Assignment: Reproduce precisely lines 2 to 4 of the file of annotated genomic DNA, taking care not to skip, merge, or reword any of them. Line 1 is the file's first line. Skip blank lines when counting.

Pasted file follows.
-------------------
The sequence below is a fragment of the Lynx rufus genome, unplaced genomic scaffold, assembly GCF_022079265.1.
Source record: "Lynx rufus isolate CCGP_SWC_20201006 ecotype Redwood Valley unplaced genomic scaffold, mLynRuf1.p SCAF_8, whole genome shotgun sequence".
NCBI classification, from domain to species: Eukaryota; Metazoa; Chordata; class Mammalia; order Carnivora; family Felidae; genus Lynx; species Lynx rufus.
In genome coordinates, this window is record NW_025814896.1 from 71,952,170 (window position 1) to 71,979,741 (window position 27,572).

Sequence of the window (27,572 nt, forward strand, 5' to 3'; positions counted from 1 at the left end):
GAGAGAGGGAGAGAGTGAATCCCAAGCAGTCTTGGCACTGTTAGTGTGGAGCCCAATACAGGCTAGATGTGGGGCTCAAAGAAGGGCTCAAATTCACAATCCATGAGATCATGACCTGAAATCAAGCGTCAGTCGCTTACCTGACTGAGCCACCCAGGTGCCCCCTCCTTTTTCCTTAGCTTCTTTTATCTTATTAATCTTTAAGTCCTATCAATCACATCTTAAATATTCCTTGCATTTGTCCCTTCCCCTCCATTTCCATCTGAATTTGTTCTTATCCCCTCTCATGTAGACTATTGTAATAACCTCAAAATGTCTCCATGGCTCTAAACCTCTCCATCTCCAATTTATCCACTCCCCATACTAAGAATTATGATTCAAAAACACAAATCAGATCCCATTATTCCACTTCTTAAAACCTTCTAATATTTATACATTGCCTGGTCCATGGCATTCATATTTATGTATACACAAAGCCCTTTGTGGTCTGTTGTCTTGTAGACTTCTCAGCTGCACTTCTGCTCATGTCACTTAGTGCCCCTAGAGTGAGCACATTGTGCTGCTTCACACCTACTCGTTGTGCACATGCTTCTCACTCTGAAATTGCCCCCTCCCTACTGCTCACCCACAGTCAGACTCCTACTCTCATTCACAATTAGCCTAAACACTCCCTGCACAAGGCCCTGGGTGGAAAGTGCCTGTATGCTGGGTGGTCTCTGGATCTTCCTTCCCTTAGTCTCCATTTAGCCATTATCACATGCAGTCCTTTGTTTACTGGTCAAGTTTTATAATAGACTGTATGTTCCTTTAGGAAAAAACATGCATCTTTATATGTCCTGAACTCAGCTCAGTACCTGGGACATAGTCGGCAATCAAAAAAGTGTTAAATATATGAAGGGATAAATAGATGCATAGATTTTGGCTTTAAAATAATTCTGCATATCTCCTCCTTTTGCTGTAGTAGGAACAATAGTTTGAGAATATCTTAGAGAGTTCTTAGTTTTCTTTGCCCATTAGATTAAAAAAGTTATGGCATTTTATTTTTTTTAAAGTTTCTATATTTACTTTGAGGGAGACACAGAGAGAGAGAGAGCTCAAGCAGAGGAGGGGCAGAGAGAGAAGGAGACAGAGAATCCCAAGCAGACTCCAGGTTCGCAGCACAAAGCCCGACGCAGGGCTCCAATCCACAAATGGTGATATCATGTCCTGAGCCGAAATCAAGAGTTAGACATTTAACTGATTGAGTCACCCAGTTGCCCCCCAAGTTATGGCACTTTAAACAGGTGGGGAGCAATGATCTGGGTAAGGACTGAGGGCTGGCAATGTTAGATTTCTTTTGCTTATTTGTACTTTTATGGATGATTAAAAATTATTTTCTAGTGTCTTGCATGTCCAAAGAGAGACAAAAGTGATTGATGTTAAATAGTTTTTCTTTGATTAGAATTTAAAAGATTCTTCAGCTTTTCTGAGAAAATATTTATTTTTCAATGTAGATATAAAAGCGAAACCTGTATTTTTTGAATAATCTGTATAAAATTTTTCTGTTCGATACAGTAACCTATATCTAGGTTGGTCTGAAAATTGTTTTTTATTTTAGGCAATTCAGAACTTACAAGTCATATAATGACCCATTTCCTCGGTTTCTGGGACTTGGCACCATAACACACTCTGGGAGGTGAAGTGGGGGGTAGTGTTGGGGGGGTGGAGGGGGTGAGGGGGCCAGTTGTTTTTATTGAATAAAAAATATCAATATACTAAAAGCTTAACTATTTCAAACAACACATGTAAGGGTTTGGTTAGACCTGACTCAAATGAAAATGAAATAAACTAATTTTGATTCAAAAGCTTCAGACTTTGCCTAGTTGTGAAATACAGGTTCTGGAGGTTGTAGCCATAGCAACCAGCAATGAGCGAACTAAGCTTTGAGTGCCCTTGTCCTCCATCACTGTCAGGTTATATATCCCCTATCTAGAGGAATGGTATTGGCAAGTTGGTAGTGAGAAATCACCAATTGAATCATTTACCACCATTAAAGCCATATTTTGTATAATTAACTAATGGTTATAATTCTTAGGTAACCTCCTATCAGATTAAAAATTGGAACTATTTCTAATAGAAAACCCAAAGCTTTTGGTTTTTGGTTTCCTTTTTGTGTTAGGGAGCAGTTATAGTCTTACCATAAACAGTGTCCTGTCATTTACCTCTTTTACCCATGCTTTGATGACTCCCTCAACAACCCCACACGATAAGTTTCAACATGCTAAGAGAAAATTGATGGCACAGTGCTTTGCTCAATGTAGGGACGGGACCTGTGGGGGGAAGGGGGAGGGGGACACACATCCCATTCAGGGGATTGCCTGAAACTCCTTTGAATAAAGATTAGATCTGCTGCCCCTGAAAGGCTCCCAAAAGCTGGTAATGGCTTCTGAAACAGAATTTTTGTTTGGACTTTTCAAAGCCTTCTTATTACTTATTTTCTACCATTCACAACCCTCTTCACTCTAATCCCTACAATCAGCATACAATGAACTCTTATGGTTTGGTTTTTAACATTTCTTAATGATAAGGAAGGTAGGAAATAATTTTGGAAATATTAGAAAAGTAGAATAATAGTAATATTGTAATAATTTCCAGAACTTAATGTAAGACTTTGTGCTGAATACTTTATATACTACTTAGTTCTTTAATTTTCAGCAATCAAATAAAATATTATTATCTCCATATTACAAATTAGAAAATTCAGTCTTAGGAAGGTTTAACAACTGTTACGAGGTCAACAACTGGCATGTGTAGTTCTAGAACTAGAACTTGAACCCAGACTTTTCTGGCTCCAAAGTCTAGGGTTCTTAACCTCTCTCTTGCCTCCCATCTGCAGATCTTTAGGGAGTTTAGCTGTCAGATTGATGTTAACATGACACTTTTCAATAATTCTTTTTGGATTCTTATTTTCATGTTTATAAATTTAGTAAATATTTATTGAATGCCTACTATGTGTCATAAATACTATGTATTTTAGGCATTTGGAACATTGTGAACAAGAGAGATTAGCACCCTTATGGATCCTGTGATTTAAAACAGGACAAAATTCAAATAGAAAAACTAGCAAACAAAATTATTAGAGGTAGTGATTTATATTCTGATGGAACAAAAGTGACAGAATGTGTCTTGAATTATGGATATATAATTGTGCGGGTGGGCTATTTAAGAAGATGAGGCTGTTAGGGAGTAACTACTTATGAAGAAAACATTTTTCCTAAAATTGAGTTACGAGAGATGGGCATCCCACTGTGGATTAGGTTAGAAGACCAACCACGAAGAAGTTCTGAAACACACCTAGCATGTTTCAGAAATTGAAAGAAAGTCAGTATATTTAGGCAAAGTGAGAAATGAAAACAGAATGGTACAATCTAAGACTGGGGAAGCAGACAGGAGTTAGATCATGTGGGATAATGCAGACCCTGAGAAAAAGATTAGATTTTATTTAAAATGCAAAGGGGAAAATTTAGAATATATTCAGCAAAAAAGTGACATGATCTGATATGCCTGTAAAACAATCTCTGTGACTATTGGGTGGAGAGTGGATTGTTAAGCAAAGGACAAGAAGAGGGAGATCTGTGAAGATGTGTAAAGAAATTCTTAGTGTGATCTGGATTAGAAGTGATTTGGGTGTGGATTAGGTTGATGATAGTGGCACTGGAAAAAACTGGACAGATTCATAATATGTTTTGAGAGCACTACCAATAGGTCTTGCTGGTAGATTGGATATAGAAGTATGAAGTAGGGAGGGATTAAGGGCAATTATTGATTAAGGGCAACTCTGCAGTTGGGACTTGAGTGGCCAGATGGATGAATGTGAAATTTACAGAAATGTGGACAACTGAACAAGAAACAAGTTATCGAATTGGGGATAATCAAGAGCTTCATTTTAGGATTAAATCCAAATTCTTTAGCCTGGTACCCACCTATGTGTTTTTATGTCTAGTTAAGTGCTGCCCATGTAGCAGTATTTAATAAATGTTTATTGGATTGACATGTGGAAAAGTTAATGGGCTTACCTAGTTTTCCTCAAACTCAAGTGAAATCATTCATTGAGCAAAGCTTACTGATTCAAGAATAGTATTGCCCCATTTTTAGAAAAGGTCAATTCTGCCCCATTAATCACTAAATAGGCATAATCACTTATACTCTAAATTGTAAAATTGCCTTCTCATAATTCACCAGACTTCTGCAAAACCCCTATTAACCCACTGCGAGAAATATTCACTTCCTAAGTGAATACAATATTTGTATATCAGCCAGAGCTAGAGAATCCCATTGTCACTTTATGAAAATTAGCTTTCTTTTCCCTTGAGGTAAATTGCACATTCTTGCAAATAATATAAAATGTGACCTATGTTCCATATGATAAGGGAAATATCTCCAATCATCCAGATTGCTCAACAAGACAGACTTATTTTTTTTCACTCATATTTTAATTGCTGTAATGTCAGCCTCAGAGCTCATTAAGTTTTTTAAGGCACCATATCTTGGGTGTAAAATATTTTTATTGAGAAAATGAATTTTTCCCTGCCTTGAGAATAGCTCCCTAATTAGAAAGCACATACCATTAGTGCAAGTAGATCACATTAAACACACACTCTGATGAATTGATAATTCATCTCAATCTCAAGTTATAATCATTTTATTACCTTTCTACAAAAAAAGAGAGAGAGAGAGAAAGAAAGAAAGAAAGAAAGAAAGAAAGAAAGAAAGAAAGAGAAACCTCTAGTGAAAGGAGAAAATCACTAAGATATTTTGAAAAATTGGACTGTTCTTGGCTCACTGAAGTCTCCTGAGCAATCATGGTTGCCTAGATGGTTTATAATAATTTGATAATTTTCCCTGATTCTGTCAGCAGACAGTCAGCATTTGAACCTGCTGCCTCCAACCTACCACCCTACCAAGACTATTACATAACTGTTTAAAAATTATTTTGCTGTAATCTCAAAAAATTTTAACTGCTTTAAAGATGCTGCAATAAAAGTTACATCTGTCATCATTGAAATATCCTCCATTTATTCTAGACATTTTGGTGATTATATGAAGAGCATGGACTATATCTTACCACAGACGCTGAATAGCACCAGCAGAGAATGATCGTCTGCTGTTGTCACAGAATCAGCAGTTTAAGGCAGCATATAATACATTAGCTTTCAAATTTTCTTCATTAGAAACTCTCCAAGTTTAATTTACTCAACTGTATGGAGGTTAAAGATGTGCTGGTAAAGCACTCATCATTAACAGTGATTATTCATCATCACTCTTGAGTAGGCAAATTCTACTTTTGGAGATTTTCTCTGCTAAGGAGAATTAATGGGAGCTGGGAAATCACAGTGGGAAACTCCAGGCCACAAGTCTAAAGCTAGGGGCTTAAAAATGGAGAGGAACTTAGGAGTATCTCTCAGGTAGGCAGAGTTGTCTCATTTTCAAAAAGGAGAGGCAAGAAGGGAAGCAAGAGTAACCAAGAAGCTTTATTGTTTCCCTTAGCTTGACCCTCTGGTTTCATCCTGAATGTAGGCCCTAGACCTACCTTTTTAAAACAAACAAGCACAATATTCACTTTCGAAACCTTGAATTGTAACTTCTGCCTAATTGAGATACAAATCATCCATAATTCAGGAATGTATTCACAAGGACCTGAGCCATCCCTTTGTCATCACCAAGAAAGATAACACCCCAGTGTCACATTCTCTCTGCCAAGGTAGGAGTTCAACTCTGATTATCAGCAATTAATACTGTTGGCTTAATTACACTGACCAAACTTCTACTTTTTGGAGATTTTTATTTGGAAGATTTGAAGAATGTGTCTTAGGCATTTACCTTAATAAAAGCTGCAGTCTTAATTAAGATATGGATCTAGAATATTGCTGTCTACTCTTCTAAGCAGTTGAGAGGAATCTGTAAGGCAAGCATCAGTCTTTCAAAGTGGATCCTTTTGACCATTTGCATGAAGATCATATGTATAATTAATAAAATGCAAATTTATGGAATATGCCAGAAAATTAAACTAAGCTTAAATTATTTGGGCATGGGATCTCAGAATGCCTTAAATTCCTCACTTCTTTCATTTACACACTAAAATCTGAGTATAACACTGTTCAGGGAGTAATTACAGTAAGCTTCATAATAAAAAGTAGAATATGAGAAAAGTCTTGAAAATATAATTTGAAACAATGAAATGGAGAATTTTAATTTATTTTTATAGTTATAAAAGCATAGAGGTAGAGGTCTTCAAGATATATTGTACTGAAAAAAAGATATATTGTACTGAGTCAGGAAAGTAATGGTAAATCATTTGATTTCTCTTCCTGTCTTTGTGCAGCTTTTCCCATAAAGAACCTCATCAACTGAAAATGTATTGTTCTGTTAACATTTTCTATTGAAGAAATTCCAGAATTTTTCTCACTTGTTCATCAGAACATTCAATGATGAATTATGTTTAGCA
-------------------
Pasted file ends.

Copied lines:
Source record: "Lynx rufus isolate CCGP_SWC_20201006 ecotype Redwood Valley unplaced genomic scaffold, mLynRuf1.p SCAF_8, whole genome shotgun sequence".
NCBI classification, from domain to species: Eukaryota; Metazoa; Chordata; class Mammalia; order Carnivora; family Felidae; genus Lynx; species Lynx rufus.
In genome coordinates, this window is record NW_025814896.1 from 71,952,170 (window position 1) to 71,979,741 (window position 27,572).